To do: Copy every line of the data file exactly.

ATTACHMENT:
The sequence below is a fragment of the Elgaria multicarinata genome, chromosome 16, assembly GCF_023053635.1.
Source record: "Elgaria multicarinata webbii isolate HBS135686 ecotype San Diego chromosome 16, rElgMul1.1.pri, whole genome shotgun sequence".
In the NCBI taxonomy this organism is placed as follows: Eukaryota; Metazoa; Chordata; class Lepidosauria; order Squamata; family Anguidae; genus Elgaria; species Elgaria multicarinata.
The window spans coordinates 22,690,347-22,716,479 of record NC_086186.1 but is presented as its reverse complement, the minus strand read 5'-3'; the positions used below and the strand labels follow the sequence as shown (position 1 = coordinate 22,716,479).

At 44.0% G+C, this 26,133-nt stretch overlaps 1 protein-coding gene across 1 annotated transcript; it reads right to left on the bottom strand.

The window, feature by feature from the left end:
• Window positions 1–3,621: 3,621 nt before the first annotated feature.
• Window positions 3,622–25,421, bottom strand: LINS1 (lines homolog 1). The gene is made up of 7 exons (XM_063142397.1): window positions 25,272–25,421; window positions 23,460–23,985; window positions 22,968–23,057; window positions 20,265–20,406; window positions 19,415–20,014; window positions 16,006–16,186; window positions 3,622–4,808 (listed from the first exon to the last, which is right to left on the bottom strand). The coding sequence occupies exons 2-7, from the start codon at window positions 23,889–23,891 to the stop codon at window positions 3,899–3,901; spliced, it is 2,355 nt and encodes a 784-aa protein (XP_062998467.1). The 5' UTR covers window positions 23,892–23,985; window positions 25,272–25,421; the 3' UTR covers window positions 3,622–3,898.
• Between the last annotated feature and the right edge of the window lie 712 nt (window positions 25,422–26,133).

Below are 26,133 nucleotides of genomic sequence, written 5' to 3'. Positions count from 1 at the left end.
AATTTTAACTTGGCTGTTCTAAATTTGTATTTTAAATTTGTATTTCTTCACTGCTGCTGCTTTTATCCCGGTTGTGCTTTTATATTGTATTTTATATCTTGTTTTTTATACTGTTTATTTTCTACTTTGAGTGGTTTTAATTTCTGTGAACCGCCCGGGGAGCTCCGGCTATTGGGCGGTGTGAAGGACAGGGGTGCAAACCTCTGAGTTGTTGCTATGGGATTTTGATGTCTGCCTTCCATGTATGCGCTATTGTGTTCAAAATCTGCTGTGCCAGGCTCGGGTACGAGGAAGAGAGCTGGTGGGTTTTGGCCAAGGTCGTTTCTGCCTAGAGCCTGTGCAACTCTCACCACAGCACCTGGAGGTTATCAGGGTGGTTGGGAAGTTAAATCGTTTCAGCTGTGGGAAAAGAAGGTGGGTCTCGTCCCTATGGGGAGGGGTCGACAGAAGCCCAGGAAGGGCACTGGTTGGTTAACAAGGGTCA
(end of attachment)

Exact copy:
The sequence below is a fragment of the Elgaria multicarinata genome, chromosome 16, assembly GCF_023053635.1.
Source record: "Elgaria multicarinata webbii isolate HBS135686 ecotype San Diego chromosome 16, rElgMul1.1.pri, whole genome shotgun sequence".
In the NCBI taxonomy this organism is placed as follows: Eukaryota; Metazoa; Chordata; class Lepidosauria; order Squamata; family Anguidae; genus Elgaria; species Elgaria multicarinata.
The window spans coordinates 22,690,347-22,716,479 of record NC_086186.1 but is presented as its reverse complement, the minus strand read 5'-3'; the positions used below and the strand labels follow the sequence as shown (position 1 = coordinate 22,716,479).

At 44.0% G+C, this 26,133-nt stretch overlaps 1 protein-coding gene across 1 annotated transcript; it reads right to left on the bottom strand.

The window, feature by feature from the left end:
• Window positions 1–3,621: 3,621 nt before the first annotated feature.
• Window positions 3,622–25,421, bottom strand: LINS1 (lines homolog 1). The gene is made up of 7 exons (XM_063142397.1): window positions 25,272–25,421; window positions 23,460–23,985; window positions 22,968–23,057; window positions 20,265–20,406; window positions 19,415–20,014; window positions 16,006–16,186; window positions 3,622–4,808 (listed from the first exon to the last, which is right to left on the bottom strand). The coding sequence occupies exons 2-7, from the start codon at window positions 23,889–23,891 to the stop codon at window positions 3,899–3,901; spliced, it is 2,355 nt and encodes a 784-aa protein (XP_062998467.1). The 5' UTR covers window positions 23,892–23,985; window positions 25,272–25,421; the 3' UTR covers window positions 3,622–3,898.
• Between the last annotated feature and the right edge of the window lie 712 nt (window positions 25,422–26,133).

Below are 26,133 nucleotides of genomic sequence, written 5' to 3'. Positions count from 1 at the left end.
AATTTTAACTTGGCTGTTCTAAATTTGTATTTTAAATTTGTATTTCTTCACTGCTGCTGCTTTTATCCCGGTTGTGCTTTTATATTGTATTTTATATCTTGTTTTTTATACTGTTTATTTTCTACTTTGAGTGGTTTTAATTTCTGTGAACCGCCCGGGGAGCTCCGGCTATTGGGCGGTGTGAAGGACAGGGGTGCAAACCTCTGAGTTGTTGCTATGGGATTTTGATGTCTGCCTTCCATGTATGCGCTATTGTGTTCAAAATCTGCTGTGCCAGGCTCGGGTACGAGGAAGAGAGCTGGTGGGTTTTGGCCAAGGTCGTTTCTGCCTAGAGCCTGTGCAACTCTCACCACAGCACCTGGAGGTTATCAGGGTGGTTGGGAAGTTAAATCGTTTCAGCTGTGGGAAAAGAAGGTGGGTCTCGTCCCTATGGGGAGGGGTCGACAGAAGCCCAGGAAGGGCACTGGTTGGTTAACAAGGGTCA